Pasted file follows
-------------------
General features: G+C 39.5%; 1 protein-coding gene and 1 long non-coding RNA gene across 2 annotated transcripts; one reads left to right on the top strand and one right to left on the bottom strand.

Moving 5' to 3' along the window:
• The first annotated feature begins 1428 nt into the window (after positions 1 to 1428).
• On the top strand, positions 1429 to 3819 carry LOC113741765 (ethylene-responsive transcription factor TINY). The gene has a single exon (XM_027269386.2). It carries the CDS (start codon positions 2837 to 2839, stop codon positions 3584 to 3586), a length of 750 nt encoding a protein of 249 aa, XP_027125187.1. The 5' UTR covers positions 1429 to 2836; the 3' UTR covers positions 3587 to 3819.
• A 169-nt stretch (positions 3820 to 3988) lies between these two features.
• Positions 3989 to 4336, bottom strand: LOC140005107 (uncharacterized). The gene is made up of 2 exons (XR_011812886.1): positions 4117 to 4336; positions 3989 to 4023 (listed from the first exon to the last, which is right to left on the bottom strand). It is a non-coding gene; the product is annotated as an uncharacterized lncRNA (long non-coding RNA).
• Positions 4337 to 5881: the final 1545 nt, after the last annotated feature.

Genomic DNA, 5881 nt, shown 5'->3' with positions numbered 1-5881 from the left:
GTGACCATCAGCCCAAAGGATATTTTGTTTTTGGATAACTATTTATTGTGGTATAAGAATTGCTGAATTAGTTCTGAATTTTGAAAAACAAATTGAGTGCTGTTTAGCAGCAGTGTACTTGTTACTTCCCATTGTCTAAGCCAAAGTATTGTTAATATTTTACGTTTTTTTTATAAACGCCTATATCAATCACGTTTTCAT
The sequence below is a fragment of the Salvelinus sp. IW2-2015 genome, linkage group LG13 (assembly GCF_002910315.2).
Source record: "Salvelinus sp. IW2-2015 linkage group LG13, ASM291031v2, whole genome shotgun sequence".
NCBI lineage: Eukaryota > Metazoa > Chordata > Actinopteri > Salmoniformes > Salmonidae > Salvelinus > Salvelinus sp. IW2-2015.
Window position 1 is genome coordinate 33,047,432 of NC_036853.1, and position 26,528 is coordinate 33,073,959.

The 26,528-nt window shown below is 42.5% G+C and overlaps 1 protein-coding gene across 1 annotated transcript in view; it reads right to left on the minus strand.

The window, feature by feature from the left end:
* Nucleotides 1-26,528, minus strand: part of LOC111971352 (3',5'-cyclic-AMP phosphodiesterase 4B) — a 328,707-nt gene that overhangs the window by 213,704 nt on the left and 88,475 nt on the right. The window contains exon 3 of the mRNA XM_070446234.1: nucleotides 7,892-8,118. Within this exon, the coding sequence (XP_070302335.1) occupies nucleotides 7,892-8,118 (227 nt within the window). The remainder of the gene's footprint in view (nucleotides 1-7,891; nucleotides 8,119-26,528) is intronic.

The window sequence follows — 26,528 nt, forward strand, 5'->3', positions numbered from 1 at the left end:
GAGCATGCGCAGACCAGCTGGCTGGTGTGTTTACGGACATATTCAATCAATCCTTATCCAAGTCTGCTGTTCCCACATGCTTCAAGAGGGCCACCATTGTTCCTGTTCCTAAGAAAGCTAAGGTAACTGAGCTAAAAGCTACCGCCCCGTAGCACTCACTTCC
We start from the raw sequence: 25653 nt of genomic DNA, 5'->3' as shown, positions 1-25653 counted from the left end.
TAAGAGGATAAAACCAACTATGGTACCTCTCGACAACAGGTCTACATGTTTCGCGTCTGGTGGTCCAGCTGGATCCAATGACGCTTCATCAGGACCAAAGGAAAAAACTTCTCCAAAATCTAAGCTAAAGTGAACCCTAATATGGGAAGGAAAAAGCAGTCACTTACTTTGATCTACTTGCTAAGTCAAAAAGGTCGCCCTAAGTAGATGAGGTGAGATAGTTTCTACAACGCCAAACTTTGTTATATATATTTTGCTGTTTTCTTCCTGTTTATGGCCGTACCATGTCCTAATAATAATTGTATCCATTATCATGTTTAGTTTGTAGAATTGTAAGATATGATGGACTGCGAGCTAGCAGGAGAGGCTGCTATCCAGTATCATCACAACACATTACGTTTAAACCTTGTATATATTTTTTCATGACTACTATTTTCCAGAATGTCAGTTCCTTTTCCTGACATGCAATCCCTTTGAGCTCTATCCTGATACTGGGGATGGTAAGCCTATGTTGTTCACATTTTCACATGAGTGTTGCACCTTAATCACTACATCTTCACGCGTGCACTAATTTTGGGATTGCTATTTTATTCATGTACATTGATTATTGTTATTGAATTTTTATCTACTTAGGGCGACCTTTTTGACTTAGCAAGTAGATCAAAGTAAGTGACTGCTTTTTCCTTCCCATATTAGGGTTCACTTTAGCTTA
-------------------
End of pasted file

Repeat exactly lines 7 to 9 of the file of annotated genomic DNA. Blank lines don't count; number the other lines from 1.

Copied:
• Positions 4337 to 5881: the final 1545 nt, after the last annotated feature.

Genomic DNA, 5881 nt, shown 5'->3' with positions numbered 1-5881 from the left:
GTGACCATCAGCCCAAAGGATATTTTGTTTTTGGATAACTATTTATTGTGGTATAAGAATTGCTGAATTAGTTCTGAATTTTGAAAAACAAATTGAGTGCTGTTTAGCAGCAGTGTACTTGTTACTTCCCATTGTCTAAGCCAAAGTATTGTTAATATTTTACGTTTTTTTTATAAACGCCTATATCAATCACGTTTTCAT